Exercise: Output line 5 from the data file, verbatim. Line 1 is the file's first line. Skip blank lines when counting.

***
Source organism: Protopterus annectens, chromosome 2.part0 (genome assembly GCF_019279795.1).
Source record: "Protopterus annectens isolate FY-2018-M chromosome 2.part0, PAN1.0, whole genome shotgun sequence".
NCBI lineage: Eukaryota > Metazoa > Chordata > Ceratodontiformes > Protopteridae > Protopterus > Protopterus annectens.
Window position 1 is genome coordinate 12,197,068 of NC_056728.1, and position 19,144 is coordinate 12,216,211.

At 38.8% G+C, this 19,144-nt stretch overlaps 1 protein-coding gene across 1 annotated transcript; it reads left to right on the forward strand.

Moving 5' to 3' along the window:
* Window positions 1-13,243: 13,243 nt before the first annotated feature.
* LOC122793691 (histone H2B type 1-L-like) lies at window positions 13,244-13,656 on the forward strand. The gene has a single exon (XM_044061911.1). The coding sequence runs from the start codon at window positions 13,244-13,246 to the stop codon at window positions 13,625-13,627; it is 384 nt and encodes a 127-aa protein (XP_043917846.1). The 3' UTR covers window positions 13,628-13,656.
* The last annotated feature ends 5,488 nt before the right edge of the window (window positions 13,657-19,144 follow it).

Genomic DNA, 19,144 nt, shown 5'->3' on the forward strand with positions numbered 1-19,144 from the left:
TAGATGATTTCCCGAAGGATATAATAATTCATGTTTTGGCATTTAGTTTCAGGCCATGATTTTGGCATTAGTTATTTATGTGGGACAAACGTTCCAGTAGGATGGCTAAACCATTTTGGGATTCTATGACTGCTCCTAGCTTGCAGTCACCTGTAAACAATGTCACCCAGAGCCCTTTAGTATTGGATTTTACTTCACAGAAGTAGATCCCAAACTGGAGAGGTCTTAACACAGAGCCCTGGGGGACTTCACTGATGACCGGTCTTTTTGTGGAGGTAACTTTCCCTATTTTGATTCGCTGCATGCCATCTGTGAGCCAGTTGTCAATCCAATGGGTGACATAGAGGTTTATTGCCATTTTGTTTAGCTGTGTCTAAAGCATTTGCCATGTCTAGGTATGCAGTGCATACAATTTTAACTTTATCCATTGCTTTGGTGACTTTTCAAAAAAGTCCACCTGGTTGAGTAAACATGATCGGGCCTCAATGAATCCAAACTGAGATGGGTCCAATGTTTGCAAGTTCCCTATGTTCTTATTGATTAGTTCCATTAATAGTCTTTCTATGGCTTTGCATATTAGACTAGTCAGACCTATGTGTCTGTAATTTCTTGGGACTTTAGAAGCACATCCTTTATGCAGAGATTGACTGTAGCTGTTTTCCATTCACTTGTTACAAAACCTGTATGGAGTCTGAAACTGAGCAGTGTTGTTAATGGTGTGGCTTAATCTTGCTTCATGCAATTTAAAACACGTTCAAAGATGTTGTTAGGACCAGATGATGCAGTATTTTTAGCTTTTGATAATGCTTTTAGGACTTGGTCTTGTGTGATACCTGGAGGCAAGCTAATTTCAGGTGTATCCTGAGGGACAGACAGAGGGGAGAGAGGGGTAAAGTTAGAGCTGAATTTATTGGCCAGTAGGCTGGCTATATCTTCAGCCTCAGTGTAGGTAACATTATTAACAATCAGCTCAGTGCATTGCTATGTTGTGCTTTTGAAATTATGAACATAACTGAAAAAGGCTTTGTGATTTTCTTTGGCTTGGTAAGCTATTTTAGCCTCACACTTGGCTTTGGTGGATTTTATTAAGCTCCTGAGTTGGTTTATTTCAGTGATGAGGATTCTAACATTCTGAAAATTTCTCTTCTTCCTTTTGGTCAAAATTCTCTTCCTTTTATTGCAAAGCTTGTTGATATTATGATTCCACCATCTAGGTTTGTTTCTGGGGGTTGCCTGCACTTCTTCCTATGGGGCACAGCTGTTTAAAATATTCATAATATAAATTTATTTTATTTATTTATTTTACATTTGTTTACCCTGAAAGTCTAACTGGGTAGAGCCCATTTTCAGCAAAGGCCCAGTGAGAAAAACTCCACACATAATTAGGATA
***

At 38.8% G+C, this 19,144-nt stretch overlaps 1 protein-coding gene across 1 annotated transcript; it reads left to right on the forward strand.